Then, I burned the wok outside on the wok burner set up on our backyard patio. Unfortunately, it was a windy day but I decided to go ahead anyway. It took me 37 minutes to burn and change the entire wok to a steel blue color. The winds probably made it a little longer than it should be. After allowing the wok to cool, I simply rub oil all over the wok and allow it to smoke on the burner. After a couple of minutes, I turned off the burner and allow the wok to cool. I repeated this oiling, smoking, and cooling procedure 2 more times to give the wok a good initial seasoning. After these steps, the wok was ready for use.
Restaurant Quality Stir Fries
Even though the sun has set and the winds were still blowing, I was excited to give the wok and burner a try. I prepped everything beforehand as I knew it would go fast with such a powerful burner.
My first stir fry was Black Pepper Chicken and that took only 5 minutes to cook despite the winds interfering with the flame. The second dish, Eggplant and Pepper Stir Fry took a little longer as the winds got stronger. This was when I really wish the burner had a more protective fire guard around the burner/flame. That said, both dishes turned out really well and we enjoyed our dinner that evening.
The chicken and vegetables were juicy because the high heat seared the outside but kept the moisture in the food. There was “wok hei” (breath of wok) flavor in the stir fries like those found at the Chinese restaurants. I was thrilled and so was the family! I used the wok and burner daily for the next 3 days until the weather turned cold and snow arrived again in April! Hopefully, my apple blossoms will survive this year. Sadly, it all died last year. You can read about it here.
Seasoning Carbon Steel Pans Using A Wok Burner
If you enjoy using carbon steel pans, a wok burner is a worth while investment. The burner makes the seasoning go so much faster and better with its high BTU burner. I took the opportunity to re-season my little use and rusted paella pan and a new deep one that I chance upon several days ago which I could not pass up.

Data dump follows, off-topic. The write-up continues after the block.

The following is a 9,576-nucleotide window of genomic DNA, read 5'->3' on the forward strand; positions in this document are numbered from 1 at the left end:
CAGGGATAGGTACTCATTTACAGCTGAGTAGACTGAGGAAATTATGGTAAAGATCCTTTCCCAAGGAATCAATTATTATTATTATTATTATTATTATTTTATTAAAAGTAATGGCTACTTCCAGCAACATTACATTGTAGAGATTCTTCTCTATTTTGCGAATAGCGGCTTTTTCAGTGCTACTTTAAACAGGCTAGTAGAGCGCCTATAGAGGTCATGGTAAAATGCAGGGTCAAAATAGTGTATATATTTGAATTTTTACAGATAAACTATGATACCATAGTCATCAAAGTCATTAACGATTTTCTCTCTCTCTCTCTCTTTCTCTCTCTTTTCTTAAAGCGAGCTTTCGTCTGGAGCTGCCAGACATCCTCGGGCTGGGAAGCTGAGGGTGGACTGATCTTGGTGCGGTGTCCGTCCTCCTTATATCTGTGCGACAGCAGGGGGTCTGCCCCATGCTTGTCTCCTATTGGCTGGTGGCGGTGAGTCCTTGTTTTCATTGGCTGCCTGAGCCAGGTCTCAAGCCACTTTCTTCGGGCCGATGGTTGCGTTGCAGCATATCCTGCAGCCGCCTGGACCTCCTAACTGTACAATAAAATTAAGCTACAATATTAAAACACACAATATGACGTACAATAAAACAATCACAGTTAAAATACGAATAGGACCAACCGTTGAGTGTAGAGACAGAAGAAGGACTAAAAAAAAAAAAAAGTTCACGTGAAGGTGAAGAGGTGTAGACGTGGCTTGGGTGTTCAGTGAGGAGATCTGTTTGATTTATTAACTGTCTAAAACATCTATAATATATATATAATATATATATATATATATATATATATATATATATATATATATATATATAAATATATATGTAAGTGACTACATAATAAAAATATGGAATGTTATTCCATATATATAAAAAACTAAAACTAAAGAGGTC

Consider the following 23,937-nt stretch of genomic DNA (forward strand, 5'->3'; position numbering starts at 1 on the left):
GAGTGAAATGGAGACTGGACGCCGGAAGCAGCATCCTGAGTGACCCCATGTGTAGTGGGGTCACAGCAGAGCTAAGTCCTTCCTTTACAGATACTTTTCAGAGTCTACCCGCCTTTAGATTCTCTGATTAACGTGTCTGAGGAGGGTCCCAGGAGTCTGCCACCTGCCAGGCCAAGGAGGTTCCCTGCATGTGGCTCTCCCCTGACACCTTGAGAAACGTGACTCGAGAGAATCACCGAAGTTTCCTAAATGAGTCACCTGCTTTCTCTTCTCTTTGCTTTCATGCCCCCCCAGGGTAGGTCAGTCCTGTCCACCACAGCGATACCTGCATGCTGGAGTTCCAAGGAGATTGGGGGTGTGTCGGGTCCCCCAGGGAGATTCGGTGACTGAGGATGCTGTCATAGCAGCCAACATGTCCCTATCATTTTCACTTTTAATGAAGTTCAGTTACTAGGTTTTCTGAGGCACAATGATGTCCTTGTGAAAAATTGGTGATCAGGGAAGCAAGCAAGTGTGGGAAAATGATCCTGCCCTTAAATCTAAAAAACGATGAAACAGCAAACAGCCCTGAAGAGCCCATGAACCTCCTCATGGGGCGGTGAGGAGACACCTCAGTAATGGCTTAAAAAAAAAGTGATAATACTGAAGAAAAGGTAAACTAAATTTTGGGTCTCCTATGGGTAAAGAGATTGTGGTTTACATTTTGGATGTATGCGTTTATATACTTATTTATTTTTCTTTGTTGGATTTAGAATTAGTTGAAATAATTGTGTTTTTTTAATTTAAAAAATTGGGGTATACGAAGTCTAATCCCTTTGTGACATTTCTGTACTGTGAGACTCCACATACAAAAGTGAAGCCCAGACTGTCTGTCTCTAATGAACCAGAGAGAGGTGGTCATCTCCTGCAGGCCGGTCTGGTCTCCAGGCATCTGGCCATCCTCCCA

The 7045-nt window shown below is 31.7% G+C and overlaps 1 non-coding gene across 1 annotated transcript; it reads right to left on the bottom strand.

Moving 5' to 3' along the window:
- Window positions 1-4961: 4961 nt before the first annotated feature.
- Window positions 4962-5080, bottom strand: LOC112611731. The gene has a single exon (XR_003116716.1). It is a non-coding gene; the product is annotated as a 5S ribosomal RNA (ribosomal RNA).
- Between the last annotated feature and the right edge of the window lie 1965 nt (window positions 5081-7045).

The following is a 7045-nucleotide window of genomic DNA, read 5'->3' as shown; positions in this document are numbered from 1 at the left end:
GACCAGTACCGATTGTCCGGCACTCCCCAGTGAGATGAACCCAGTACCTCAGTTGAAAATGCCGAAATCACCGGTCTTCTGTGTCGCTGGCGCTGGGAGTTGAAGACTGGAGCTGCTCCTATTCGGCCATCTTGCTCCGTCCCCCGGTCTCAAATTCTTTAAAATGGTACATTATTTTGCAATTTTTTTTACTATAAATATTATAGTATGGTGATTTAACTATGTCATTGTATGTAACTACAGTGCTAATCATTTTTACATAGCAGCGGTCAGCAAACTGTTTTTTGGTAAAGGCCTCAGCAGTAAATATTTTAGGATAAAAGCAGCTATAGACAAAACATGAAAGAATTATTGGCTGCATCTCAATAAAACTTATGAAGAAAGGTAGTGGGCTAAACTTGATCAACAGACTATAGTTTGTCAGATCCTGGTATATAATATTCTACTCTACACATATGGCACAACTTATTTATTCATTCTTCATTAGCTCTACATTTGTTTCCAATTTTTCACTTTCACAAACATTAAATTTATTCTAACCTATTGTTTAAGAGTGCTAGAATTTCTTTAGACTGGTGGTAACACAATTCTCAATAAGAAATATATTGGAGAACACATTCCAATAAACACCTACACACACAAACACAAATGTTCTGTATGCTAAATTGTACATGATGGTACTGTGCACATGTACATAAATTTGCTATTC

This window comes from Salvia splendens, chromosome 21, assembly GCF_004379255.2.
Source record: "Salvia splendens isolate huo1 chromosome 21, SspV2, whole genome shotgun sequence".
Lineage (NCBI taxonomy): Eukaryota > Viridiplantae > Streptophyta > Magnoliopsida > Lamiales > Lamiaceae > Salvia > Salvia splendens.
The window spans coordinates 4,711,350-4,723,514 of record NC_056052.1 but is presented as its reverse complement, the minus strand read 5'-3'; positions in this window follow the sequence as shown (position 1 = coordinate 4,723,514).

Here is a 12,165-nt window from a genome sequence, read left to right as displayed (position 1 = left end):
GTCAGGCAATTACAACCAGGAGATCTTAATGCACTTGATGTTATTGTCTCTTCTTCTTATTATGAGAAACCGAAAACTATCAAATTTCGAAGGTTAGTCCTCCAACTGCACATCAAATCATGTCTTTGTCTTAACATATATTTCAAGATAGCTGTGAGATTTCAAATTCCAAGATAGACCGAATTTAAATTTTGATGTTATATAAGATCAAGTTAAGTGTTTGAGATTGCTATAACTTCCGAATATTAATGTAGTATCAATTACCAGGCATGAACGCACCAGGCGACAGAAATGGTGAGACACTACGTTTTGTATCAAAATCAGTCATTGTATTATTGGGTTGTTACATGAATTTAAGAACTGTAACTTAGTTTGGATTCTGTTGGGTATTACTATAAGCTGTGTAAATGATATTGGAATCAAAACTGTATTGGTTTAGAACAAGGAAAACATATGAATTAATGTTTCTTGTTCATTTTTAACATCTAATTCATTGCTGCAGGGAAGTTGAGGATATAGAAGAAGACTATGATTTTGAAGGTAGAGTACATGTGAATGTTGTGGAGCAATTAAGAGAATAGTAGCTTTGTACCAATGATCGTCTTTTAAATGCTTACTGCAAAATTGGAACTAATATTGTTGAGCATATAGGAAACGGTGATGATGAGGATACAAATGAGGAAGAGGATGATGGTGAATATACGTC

This deep paella pan is like a flat bottom wok, at 13 inches in diameter. What I really like about these Spanish pans are the rolled edge (not sharp) on the top. The rolled edge also makes the pan very rigid. If you can, get the professional grade ones with the black handles (at least it is for this brand). The carbon steel is thicker and much more rigid with no warping. The ones with the red handles are much thinner and the one I have does warp a little when heated.
Similar Paella Pans Used in Seasoning A New Wok
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So far, these are the dishes (my sons and I) have already cooked in this deep paella pan – Pork with Spicy Bean Sauce, Fried Okra, Seafood Paella, and Pork Curry. It really is a great carbon steel pan.
All in all, I do enjoy using this wok and burner. Sure, there could be improvements but so far I am happy with it. I have already recorded two stir fry noodle videos using this wok and burner which should be coming out soon…
- 1 wire mesh scourer
- 1 outdoor wok burner
- 1 pair heavy duty gloves
- 1 unit carbon steel wok
- Some dish washing detergent
- 1 piece kitchen towel
- Several sheets paper towel
- 1 to 2 tbsp canola / peanut / grapeseed / sunflower / flaxseed oil
- Scrub the inside of the wok thoroughly with a wire mesh scourer and some detergent.
- Then, give it a good rinse.
- Do the same for the underside of the wok.
- Wipe the wok dry with a towel.
- Go outside and put on heavy duty gloves. Light your outdoor wok burner.
- Move the wok slowly over the flame.
- The wok will start to change to a steel blue color. It will take approximately 35 to 40 minutes for the entire wok to change to this color.
- Turn off the burner and allow the wok to cool.
- Wipe a very thin layer of oil over the entire surface of the wok with paper towels. You can also wipe the underside of the wok, if desired.
- Light up the burner and allow the wok to start smoking.
- Turn off the burner to allow the wok to cool.
- Repeat this oiling, smoking, and cooling procedure 2 more times to give the wok a good initial seasoning.
- The wok is now ready for use.